Five Propositions

1. A wall. Once, the wall was white;
    now it's an ugly yellow... the color
    of dried urine, old newspaper or
    faded hopes-and-longings. (Brings to
    mind the principle that beauty is
    unstable: while ugliness endures:
    time only enhances it.) It appears to
    be made of stucco: nothing else
    crumbles so easily, and in such a
    random way. Now the wall is a map,
    riddled or swarming with continents,
    oceans and so on... a guide to
    nothing but itself, or to another universe
    or anti-universe that awaits ours
    in the deepest shadow of geological
    time. Or it might be the map of an 
    uncharted, say, subterranean aspect
    of the city. Or the city is neither more
    nor less than a map of this unknown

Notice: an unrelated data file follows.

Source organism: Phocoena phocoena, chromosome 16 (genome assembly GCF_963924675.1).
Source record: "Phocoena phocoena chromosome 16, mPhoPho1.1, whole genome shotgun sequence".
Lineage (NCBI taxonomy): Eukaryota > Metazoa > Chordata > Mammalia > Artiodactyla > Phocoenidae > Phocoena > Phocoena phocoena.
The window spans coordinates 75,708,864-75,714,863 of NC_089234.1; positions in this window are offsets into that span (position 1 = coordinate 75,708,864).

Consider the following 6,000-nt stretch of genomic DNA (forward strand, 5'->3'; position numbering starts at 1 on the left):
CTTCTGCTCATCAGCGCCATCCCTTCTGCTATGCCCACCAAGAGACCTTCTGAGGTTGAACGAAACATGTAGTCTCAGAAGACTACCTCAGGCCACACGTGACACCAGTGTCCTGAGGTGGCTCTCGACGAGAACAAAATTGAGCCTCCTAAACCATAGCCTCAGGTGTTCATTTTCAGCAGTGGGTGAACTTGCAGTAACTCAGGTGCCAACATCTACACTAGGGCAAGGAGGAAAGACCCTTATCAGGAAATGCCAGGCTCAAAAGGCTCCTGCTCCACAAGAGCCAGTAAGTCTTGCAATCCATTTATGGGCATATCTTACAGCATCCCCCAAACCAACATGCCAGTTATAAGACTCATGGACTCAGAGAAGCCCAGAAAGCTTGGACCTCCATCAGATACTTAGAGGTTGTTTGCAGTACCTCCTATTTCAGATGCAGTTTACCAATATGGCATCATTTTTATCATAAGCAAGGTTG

wall, which we've discovered by
    chance... like the ruins of a temple
    in the jungle.

2. A porch, from which the wall can be
    or can't help being seen. The porch is
    quite broad, like a dock anchored in
    the river of everyday life, everyday
    death. It has an air of solidity. The
    beams that support the roof are mas-
    sive, the railing is thick. The boards
    are grey: despite their chips and
    peeling they make a flat plane of color
    totally lacking in tonal variation. All
    the planes are so flat, so neutral, so
    free of disturbing or anecdotal char-
    acteristics, that, over a period of years,
    one could come to regard it as a large
    sheet of cream-colored, coarse-tex-
    tured paper in a writing tablet or
    sketch pad. If, toward two of the three
    edges, it's striped with 8 or 14 bars of
    sunlight, the stripes are so uniform,
    so unwavering, rotating impercepti-
    bly like the hands of a clock, that they
    leave no intellectual or psychological